He steadfastly refused to comment for this article, however, on the fate of the bar’s famous signage.
The future of the blazing red, yellow and green Art Deco-style script, often seen in the backgrounds of films and television, including Donnie Brasco and Seinfeld, has been in doubt for quite some time.
In 2006, Mr. Chahalis was shocked to find out that the building’s co-op board had submitted plans for a new storefront renovation plan that called for replacing the well-known sign. He pleaded with local leaders to intervene.
Robert Tierney, chairman of the city’s Landmarks Preservation Commission, publicly stated his “concern about the iconic sign.” The building’s architect, David Acheson, ultimately promised, “The P & G sign would remain as long as that tenant remains,” and the landmarks panel passed a stipulation that “replacement of the sign shall be approved by the commission.”
At the time, Mr. Chahalis hoped to hang on to both the location and its bright beacon. “Our ideal would be to work out a new lease,” he told The Observer back then. “If we can’t do that, our next step is, where can we relocate? And can we bring our sign with us?”
Now that his intended renewal has been nixed and his plan-B relocation is all set, the signage issue becomes the next hurdle. And a tricky one at that.
Beyond the mere logistics of physically removing and reinstalling the neon lights, the process would likely require not one but two public approvals, as both buildings fall under the landmarks law.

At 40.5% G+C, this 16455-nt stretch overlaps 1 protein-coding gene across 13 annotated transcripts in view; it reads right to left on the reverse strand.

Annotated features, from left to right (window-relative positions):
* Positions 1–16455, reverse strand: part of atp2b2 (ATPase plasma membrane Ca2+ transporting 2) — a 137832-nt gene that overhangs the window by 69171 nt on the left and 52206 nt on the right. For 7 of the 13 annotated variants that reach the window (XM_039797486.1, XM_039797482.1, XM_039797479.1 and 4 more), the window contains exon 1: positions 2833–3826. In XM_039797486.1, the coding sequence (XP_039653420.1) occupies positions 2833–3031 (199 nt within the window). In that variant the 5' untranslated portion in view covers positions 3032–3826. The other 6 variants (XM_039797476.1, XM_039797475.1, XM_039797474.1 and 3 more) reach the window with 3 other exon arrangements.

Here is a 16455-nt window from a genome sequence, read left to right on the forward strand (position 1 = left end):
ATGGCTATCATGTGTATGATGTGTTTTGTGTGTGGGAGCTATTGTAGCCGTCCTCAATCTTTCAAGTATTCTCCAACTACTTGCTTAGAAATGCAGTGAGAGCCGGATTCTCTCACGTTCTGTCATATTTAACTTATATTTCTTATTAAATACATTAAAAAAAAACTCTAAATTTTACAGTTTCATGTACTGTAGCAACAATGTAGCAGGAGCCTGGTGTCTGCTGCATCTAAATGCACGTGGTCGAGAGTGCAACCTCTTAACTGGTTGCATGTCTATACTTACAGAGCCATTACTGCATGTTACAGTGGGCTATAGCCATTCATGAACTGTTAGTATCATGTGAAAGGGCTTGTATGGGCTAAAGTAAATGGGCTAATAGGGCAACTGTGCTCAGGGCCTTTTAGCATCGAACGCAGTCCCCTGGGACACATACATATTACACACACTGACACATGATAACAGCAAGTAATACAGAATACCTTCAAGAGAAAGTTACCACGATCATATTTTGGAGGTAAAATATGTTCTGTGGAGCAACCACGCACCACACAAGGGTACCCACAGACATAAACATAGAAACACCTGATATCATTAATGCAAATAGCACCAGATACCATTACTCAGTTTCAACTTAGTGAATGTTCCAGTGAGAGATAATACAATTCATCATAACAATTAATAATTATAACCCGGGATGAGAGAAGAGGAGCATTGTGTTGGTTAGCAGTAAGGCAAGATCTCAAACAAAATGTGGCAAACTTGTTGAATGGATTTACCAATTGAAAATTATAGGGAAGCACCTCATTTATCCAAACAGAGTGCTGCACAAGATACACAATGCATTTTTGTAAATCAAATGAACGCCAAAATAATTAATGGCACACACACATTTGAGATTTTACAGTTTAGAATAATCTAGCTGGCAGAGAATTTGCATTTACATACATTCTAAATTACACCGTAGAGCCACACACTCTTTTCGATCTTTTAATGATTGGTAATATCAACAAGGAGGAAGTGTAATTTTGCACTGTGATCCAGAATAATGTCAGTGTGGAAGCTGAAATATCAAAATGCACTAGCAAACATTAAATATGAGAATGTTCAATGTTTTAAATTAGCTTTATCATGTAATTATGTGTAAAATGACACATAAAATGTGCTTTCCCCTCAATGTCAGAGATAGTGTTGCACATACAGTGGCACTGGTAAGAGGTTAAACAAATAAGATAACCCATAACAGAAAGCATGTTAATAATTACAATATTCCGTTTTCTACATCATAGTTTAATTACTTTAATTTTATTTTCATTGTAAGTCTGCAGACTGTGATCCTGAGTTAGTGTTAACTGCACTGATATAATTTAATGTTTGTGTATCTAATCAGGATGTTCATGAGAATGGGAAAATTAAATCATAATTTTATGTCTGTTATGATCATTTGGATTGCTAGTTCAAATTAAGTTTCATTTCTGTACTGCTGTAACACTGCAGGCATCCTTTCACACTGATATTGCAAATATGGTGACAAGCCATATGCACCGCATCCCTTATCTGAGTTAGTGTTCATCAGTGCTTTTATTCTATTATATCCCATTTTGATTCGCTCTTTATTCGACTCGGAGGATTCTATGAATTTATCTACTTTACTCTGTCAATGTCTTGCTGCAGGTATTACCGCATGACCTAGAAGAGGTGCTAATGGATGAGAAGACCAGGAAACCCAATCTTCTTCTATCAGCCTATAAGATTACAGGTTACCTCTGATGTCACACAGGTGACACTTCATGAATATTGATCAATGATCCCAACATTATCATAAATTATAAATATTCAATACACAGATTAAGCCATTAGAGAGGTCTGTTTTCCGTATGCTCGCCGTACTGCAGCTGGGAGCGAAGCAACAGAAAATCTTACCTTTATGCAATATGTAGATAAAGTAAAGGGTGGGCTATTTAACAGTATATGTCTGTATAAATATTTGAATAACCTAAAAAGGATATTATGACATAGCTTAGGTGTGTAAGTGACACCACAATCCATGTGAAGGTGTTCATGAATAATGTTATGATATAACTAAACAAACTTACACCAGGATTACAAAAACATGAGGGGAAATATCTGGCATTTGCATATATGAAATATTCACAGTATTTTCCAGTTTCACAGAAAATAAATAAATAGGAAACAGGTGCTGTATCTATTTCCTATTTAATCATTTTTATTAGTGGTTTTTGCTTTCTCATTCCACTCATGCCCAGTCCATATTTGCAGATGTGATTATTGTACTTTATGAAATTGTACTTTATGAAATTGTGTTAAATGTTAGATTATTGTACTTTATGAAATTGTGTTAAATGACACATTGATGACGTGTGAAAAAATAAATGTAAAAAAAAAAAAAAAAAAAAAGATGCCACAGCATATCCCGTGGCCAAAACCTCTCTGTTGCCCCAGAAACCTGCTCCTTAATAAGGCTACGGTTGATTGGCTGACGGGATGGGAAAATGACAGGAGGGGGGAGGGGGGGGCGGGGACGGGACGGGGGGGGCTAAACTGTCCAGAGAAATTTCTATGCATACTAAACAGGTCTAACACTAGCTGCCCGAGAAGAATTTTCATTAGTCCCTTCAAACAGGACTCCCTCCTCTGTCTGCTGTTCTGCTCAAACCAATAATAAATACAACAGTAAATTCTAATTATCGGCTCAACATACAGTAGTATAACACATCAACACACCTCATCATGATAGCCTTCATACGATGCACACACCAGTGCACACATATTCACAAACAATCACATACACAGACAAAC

And who knows what the bar’s new neighbors, including the esteemed American Museum of Natural History across the street, will think of the strip’s substantially increased wattage.
ALL THE POLITICKING and wrangling with various landlords so far has caused Mr. Chahalis’ family much grief already. The struggle has been particularly taxing on Mr. Chahalis’ father, P & G owner and family patriarch, Tom Chahalis, now 73. “He’s been nervous as hell, very, very stressed out,” the younger barkeep said. “It’s a tough business. … I know I don’t want to be doing this when I’m 73.”
The elder operator can find solace in the fact that the family legacy will survive, at least in some fashion.
“When he saw the new space, the first thing, he’s like, ‘Oh my God, there’s so much room, it’s going to cost so much money to fix up.’ And I’m like, ‘Dad, look, there’s sconces in all the walls, we checked all the electricals, there are four central-air heating units. …’ After that, he said, ‘This is really nice.’”